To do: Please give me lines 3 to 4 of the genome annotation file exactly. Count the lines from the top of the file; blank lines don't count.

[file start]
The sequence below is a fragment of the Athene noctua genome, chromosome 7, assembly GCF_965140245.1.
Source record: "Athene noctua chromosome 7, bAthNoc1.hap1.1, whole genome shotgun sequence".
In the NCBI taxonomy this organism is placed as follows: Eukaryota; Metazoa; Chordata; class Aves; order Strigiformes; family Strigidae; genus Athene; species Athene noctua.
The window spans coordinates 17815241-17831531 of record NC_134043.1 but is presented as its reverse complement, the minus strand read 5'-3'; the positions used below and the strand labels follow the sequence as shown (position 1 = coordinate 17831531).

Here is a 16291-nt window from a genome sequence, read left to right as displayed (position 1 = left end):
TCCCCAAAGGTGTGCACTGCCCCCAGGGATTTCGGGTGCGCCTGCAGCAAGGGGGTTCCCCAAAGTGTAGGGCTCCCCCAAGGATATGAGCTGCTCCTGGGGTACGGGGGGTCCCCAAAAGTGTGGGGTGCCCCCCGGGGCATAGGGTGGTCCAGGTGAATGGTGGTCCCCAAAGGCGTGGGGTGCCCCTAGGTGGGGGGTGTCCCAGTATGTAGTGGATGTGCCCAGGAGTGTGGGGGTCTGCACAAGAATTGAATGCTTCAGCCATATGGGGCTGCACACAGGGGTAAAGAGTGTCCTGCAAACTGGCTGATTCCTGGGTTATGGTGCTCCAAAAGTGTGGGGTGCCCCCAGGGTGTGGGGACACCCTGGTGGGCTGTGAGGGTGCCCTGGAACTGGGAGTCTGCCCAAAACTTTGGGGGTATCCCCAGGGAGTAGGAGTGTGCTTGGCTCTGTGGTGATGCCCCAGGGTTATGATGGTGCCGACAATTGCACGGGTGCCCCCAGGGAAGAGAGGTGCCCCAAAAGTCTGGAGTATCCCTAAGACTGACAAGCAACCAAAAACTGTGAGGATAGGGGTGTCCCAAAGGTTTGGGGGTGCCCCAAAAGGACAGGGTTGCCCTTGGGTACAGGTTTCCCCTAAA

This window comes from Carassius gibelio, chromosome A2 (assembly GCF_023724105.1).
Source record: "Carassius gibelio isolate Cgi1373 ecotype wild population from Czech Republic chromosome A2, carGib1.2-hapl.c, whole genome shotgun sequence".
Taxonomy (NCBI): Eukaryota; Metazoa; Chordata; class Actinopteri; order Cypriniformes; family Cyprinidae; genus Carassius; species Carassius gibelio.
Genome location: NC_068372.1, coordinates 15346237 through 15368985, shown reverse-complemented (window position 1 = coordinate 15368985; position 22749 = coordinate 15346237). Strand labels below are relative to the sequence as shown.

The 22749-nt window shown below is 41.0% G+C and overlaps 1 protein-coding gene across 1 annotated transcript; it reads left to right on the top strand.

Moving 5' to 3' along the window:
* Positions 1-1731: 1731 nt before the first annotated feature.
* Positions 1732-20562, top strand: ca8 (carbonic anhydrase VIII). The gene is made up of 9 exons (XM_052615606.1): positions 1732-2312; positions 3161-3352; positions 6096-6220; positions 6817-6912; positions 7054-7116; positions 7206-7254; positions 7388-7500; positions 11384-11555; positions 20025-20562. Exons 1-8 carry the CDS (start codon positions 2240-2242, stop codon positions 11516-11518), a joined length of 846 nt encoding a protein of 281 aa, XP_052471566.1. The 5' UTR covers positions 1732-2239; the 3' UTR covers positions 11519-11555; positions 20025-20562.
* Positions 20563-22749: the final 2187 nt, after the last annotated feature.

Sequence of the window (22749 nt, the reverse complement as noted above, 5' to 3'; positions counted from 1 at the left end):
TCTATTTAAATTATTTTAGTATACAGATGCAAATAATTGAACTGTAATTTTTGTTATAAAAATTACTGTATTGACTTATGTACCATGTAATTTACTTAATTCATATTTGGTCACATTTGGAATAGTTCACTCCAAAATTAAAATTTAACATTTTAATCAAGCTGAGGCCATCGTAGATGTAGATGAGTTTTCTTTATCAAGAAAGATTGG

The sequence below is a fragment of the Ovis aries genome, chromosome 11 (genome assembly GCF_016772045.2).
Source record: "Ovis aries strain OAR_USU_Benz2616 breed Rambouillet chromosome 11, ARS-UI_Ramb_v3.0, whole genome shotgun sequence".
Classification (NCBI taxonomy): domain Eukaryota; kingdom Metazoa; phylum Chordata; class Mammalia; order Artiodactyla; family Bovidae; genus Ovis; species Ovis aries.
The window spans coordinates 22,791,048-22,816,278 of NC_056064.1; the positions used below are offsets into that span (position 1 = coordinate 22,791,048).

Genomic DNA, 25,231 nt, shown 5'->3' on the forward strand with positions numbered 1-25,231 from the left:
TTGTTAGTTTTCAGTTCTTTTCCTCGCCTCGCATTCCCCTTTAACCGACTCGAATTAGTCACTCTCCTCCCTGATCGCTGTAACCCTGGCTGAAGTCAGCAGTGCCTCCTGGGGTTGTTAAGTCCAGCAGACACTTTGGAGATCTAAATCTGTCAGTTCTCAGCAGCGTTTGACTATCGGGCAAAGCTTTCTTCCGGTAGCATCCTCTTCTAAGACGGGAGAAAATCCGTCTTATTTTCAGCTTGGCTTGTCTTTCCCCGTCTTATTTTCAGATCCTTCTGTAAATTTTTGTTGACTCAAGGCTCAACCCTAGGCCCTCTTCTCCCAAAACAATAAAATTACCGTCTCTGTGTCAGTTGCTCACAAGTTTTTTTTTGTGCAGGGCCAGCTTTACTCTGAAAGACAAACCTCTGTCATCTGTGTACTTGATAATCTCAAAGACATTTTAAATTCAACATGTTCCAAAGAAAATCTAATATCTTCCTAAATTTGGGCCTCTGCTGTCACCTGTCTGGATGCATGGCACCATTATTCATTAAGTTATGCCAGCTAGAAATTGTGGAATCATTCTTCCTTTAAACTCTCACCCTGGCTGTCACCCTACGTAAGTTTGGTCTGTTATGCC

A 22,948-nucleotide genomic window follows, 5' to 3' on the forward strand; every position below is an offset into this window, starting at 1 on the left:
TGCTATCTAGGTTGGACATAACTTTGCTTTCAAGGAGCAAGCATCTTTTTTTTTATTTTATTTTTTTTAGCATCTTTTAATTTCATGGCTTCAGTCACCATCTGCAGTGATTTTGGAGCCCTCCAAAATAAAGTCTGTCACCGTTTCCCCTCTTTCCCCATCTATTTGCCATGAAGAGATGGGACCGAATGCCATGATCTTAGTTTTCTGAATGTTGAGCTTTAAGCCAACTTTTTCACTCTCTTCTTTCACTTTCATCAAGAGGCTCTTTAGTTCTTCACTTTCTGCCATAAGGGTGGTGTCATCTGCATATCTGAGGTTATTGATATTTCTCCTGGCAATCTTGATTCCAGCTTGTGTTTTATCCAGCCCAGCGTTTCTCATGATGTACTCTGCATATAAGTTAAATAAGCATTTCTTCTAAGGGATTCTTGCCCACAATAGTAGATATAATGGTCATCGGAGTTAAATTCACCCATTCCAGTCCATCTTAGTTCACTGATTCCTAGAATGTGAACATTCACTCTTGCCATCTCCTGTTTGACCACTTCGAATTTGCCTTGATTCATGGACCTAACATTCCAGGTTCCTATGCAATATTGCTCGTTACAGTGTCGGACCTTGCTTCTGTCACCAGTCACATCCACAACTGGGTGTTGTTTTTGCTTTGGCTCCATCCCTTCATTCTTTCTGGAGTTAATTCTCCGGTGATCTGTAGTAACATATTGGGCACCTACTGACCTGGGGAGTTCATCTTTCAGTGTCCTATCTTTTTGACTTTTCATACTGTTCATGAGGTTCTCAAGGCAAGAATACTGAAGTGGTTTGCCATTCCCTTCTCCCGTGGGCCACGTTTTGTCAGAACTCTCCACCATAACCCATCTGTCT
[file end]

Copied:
In the NCBI taxonomy this organism is placed as follows: Eukaryota; Metazoa; Chordata; class Aves; order Strigiformes; family Strigidae; genus Athene; species Athene noctua.
The window spans coordinates 17815241-17831531 of record NC_134043.1 but is presented as its reverse complement, the minus strand read 5'-3'; the positions used below and the strand labels follow the sequence as shown (position 1 = coordinate 17831531).